Capital Preservation Paul, Part VII

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Well, the best-​laid plans…I’d intended to interview the contestants in our little investment contest to get their take on the markets and on how well or badly they, personally, had navigated the various challenges those markets had offered. I was especially interested in what, if anything, the contestants had learned. But I was mainly thwarted.

Lauren Buffett, for example, didn’t get to be the extremely low-​profile sister of Warren Buffett by granting interviews willy-​nilly to people like Your Humble Blogger. She begged off. Patient Patty was happy to talk, but she had no idea what had happened to her portfolio. Typical Tom talked all right — he ranted on endlessly about the unfairness of the markets and the lack of a level playing field. He had a long and tiresome list of excuses for his dismal performance and he swore he would never buy another stock as long as he lived. It wasn’t edifying.

Worst of all, even Capital Preservation Paul, being a very private investor, declined to be interviewed. When Your Humble Blogger looked like he might burst into tears, Paul did relent slightly, agreeing to let YHB listen in on the first quarterly meeting with Paul’s financial advisor following the end of the contest. That meeting began as follows (note that Paul’s advisor has the unusual name of Fry D. Blogger):

FDB: Gosh, Paul, you don’t seem all that happy for guy who just finished a terrific second in an exciting investment contest!

CPP (looking glum): Well, what do you expect? For sixteen straight quarters I was sucking wind, and I only pulled it out of the bag at the end. Probably, it was luck.

FDB: Nonsense! And what do you mean “sixteen straight quarters?” You beat everybody but Lauren during the Year 4 Bear Market!

CPP: Sure, but my results were still lousy in Year 4 in an absolute sense. How can I be happy about that? It seems that I’m unhappy about my portfolio ninety per cent of the time! Maybe you remember our quarterly meeting at the end of Year 4 when I offered to have you drawn and quartered and run out of town on a rail.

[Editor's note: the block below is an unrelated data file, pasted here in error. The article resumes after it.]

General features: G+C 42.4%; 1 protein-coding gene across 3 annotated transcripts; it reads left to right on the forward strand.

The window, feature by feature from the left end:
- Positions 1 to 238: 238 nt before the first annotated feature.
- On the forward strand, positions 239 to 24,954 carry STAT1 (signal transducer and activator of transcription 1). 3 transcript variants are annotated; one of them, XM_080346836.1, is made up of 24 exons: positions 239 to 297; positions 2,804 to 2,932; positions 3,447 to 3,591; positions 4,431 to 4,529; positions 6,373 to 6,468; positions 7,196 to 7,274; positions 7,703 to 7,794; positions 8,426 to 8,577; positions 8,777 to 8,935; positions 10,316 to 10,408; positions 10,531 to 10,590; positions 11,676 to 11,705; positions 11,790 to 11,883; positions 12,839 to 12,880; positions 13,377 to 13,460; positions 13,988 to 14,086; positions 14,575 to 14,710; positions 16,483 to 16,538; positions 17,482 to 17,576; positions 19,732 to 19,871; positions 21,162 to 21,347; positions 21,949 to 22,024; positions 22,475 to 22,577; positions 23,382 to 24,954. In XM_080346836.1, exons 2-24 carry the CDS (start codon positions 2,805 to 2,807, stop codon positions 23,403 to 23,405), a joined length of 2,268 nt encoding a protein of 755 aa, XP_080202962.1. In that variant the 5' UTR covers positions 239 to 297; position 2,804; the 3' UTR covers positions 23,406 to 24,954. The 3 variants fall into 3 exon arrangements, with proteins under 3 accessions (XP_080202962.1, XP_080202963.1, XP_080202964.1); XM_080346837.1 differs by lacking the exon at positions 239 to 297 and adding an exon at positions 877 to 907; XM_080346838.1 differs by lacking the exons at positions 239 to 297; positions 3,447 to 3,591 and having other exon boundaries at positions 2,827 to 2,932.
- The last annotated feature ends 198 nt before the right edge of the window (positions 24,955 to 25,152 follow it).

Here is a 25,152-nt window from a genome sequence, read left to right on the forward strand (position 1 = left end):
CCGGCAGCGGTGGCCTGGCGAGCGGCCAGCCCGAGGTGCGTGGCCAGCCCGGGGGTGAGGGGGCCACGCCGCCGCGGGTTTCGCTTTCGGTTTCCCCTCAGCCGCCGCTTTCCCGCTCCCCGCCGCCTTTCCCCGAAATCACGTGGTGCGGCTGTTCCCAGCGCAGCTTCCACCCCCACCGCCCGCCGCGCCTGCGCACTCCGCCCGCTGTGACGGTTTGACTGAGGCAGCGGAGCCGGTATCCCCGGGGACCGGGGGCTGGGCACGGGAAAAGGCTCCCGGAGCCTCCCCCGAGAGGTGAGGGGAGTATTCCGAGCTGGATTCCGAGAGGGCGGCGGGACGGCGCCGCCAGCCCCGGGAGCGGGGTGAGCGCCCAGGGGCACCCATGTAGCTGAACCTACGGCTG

FDB (dismissing this with a casual wave of his hand): All my clients were like that. I pay no attention.

CPP: I see. You knew all along it would turn out well.

FDB: Exactly. You did everything right — well, most things right, sometimes you ignored my advice to your peril. But generally, you were terrific. During the strong markets you did well in an absolute sense, but were still cautious, not letting your emotions get the better of you. During bad markets you protected capital. And when the market recovered after the Bear in Year 4, you were well-​positioned for the recovery. All’s well that ends well!

CPP: But, seriously, Fry, there has to be a better way to do this! Over the five years of the contest I either lost to lousy investors – Years 1, 2 and 3 — or did poorly in an absolute sense — Year 4. Do investors really have to be unhappy a lot more than they’re happy?

FDB: Hey, whoever said investing was easy? Did Sydney Crosby get to be Sydney Crosby by sitting home and watching Dancing with the Stars?

CPP: Well…

FDB: Look, my friend, I didn’t invent the way markets work and I didn’t invent the way the human mind works. My job is just to help you navigate those twin difficulties as well as possible. I mean, here’s the thing. If investing was easy people like Typical Tom would be rich. But investing is hard. It’s hard because markets are unpredictable and sometimes really lousy. And it’s hard because investors want to make emotional decisions and find it very hard to be patient and disciplined. But like it or not, patience is a key virtue in the management of capital – maybe the key virtue. You need to be patient during strong markets because under those conditions you’ll be losing to inexperienced investors. And you need to be patient during weak markets because under those conditions you’ll be losing money. Console yourself with the thought that during strong and weak markets other investors might look good temporarily, but they are positioning themselves for serious trouble down the road. Meanwhile, you’re looking weak temporarily, but you’re positioning yourself for success down the road. The long and short of it is that only people like Lauren Buffett and you are going to end up rich, and that makes the hard job of being patient worthwhile.

[During this long speech the glum frown on Paul’s face melted slowly away, then softened into a grin, then expanded into one of those magnificent, heart-​stopping client smiles that warm the hearts of financial advisors.]

CPP: You know what, Fry? Your advisory fees are way too low!

Next up: Explaining Donald Trump


Greg Curtis

Gregory Curtis is the founder and Chairman of Greycourt & Co., Inc., a wealth management firm. He is the author of three investment books, including his most recent, Family Capital. He can be reached at . Please note that this post is intended to provide interested persons with an insight on the capital markets and is not intended to promote any manager or firm, nor does it intend to advertise their performance. All opinions expressed are those of Gregory Curtis and do not necessarily represent the views of Greycourt & Co., Inc., the wealth management firm with which he is associated. The information in this report is not intended to address the needs of any particular investor.

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